Starting out noticeable but ignorable, passing through comical, and eventually developing into a concentration-hogging distraction, the VXR’s taste for torque-steering and tramlining had become a problem.
With over 10,000 miles under its wheels - including a Fast Club appearance (evo 091) and an evoactive trackday at Snetterton - it seemed likely that the culprit was the steadily wearing front tyres losing the ‘give’ that comes with taller tread blocks. However, a quick check with a depth gauge revealed that they still had 3mm of tread left across the section that the law takes an interest in, which seemed a bit early to be considering binning them for a new set.
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Instead, a visit to my local tyre-fitter saw us both turning a partially sighted eye to the ‘least worn tyres on the rear’ rule as front and rear wheels were swapped over. Now with 6mm of tread up at the pointy end, the Astra’s steering wheel has returned to its far-more-relaxed former self, making the driver’s Recaro an enjoyable place to be once again.
A few other members of the evo team have spent time in that same seat recently, and although no-one would go as far as to proclaim the VXR to be the finest-handling hot hatch they’ve encountered, there’s always a distinctly positive vibe when the keys are handed back. You can tell they’ve had fun behind the wheel, thanks in no little part, I suspect, to the way the Astra always goads you into using its 237bhp to the full. Cruising is not in this car’s nature.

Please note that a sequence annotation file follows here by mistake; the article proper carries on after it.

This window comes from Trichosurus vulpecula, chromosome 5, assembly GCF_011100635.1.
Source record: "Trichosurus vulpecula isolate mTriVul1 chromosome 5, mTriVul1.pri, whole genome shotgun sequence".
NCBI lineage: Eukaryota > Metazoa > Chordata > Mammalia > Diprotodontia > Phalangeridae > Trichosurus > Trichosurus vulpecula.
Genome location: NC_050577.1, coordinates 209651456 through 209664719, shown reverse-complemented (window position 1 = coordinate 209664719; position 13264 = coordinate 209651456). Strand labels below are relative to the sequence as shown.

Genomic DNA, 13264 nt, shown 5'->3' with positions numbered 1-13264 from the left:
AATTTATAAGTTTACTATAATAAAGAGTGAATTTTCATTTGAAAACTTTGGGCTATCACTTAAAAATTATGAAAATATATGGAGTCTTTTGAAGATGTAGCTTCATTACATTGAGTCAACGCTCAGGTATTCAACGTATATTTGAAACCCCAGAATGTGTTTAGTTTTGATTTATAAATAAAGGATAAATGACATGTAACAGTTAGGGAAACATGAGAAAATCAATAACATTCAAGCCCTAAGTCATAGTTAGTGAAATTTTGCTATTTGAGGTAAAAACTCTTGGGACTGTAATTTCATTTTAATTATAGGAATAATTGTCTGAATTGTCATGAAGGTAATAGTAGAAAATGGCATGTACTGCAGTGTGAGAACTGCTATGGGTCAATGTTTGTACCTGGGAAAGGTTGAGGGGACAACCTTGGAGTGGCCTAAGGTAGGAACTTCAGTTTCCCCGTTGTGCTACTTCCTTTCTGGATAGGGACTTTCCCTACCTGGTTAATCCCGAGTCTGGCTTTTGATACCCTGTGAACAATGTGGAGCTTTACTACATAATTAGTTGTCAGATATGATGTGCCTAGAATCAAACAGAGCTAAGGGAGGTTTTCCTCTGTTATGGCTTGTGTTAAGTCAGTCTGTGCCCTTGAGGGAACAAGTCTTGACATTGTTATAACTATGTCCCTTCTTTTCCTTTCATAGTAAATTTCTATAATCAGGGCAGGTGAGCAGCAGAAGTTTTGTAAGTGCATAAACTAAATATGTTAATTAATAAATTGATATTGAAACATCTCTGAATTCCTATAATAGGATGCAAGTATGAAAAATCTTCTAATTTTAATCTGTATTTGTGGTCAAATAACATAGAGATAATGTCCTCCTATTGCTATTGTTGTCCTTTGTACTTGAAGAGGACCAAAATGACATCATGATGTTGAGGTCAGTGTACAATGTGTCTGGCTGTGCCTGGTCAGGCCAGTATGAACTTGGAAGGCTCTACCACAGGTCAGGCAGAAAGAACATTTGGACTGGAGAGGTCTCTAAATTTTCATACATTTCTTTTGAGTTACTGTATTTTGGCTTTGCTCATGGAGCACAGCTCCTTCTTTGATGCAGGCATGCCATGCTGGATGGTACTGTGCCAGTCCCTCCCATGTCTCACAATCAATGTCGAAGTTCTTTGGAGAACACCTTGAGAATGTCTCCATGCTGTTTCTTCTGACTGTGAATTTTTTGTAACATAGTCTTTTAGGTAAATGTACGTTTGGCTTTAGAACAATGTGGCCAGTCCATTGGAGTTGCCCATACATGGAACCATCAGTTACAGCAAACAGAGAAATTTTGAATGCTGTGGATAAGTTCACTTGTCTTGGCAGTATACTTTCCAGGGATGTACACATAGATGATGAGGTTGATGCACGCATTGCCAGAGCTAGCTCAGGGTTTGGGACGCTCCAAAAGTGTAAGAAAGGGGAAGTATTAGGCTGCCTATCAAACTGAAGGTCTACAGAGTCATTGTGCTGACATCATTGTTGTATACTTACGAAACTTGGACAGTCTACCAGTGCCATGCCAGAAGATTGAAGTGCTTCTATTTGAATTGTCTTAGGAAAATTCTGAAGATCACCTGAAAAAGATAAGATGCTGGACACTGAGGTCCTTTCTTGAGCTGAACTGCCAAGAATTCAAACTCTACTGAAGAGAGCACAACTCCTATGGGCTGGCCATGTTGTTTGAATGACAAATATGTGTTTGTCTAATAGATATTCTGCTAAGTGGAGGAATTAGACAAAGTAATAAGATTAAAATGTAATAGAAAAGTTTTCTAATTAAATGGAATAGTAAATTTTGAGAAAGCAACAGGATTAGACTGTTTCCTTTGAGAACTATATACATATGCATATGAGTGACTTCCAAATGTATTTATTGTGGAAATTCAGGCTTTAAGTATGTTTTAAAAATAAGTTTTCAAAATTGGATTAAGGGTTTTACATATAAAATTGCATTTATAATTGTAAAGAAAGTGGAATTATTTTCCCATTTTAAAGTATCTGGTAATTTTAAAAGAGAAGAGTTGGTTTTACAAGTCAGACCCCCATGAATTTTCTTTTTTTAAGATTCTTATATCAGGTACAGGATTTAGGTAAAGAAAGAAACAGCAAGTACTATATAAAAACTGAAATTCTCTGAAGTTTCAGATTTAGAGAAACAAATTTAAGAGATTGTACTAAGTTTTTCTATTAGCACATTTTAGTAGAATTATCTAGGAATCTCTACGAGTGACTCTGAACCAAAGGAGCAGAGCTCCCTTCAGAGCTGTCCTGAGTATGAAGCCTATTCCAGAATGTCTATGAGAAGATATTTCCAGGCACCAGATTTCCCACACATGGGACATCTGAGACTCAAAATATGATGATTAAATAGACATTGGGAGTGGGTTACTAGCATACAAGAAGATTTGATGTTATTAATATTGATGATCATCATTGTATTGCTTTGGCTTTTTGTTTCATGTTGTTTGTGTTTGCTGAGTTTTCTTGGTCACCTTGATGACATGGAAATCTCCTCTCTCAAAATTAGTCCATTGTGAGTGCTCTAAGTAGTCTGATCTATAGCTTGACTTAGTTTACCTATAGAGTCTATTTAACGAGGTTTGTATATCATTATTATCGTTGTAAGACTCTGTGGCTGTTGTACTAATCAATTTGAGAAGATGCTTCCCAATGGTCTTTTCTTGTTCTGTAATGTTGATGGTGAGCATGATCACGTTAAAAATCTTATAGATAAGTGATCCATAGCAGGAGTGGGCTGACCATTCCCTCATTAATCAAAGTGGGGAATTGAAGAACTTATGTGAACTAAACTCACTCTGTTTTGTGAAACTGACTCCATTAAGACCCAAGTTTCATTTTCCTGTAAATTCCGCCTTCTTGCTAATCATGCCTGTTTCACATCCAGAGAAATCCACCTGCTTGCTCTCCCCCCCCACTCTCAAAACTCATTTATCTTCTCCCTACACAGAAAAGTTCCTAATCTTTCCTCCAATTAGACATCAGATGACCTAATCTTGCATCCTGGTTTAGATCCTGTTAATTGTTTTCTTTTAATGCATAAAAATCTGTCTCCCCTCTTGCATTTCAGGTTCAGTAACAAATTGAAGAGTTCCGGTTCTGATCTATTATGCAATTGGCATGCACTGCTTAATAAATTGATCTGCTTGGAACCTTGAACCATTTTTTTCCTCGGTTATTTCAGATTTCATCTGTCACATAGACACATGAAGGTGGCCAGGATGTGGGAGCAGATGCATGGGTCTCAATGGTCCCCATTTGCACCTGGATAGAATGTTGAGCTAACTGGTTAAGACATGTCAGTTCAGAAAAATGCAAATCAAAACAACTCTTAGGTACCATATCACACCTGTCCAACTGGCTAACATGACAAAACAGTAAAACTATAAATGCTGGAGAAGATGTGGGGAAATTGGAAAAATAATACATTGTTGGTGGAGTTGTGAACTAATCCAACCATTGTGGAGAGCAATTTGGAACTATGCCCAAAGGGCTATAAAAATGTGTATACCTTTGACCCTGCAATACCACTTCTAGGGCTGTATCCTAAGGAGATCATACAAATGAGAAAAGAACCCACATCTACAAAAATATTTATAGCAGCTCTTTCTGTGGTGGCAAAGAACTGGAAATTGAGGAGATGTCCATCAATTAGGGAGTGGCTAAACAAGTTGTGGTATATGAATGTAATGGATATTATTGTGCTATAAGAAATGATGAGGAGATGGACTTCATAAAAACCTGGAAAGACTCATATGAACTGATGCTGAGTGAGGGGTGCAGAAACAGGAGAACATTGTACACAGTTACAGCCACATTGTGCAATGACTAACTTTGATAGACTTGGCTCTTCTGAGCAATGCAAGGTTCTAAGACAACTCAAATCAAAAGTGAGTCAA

Which makes the fuel consumption figure you can see above even more surprising. From those early miles averaging somewhere in the mid-20s mpg-wise, now that it is run-in the VXR is regularly returning figures well into the 30s, leaving me with one of the most economical cars on the Fleet. Who’d have thought it, eh?
|Date acquired||February 2006|
|Mileage this month||2,767|
|MPG this month||32.7mpg|